When you write superficially you tend to blend into the great mass of applicants who on a superficial level are very much like you. They have the same goal. They have prepared similarly to gain acceptance. Of course, blending in is exactly what you don’t want to do.
How can you distinguish yourself? Use specifics to tell your unique story and portray yourself distinctively. As my colleague in MBA Admissions Advantage, Maxx Duffy, says, avoid “umbrella words.” Umbrella words are words that have broad definitions and represent desirable qualities in the admissions process. Take “leadership,” for example. Yes, you want to demonstrate leadership. But you don’t want to do so by blabbing on and on about your leadership qualities. You want to provide an example that shows you in a leadership role and break down your role into sub-categories of leadership that were key to your success. For example, some components of leadership that you can focus on:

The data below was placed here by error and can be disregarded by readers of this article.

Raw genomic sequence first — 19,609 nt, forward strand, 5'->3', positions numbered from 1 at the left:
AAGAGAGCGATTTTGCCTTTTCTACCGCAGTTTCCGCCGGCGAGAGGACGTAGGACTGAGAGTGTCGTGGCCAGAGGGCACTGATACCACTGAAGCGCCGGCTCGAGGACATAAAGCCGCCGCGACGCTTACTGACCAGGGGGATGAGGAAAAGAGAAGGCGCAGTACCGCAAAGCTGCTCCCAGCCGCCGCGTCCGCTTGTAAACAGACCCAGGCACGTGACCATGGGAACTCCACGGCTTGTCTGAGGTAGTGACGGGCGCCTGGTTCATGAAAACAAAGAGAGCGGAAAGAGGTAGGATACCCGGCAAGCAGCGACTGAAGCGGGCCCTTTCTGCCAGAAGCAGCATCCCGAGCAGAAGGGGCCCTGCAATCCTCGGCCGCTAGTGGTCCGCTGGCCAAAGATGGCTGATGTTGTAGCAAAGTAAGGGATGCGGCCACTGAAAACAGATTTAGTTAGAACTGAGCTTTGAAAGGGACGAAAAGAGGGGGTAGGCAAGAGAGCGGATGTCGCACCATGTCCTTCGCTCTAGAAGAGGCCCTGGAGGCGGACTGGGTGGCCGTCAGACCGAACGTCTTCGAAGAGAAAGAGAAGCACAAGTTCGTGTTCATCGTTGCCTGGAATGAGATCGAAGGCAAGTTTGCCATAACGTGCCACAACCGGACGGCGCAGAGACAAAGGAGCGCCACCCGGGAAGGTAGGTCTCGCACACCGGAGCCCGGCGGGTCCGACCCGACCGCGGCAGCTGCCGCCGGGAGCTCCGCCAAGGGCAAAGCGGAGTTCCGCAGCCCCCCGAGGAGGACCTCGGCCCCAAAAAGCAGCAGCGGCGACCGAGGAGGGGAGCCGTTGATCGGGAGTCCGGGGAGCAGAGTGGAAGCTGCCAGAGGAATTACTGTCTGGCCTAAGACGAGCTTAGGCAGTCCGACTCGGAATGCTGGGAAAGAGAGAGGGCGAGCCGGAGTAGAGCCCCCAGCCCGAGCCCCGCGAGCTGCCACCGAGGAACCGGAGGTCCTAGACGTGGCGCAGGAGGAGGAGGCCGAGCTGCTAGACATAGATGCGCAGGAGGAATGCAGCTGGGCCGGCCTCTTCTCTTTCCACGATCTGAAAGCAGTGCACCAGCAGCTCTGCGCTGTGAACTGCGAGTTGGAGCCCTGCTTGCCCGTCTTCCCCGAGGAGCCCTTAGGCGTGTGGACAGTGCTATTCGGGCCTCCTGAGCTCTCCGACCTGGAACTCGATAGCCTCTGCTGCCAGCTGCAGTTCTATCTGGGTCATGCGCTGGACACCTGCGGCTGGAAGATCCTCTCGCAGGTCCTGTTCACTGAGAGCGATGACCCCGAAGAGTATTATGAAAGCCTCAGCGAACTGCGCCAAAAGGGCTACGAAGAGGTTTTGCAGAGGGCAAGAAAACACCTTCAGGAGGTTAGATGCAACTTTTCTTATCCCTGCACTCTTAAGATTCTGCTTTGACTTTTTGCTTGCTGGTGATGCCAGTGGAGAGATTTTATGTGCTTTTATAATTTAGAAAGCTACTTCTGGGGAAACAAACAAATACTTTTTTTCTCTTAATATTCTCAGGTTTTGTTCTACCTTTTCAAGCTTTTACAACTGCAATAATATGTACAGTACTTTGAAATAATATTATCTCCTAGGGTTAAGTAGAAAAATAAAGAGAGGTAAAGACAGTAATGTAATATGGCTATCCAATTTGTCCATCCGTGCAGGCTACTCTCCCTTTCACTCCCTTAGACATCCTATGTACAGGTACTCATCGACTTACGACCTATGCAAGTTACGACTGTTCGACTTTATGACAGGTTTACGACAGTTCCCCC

- Establishing a goal or vision.
- Obtaining buy-in.
And this is just a sample. Not all leaders can claim these qualities and only a handful can write about the specific example you will provide. So remember:
- Avoid umbrella words.
- Use specific examples.
And banish superficiality from your personal statements.
Avoid Fatal Flaw #4: Use specific examples to distinguish yourself.
Fatal Flaw #4: Superficiality was excerpted from Five Fatal Flaws: Eliminate the 5 Most Common Flaws in your College Personal Statements. To view the entire free special report, please click here.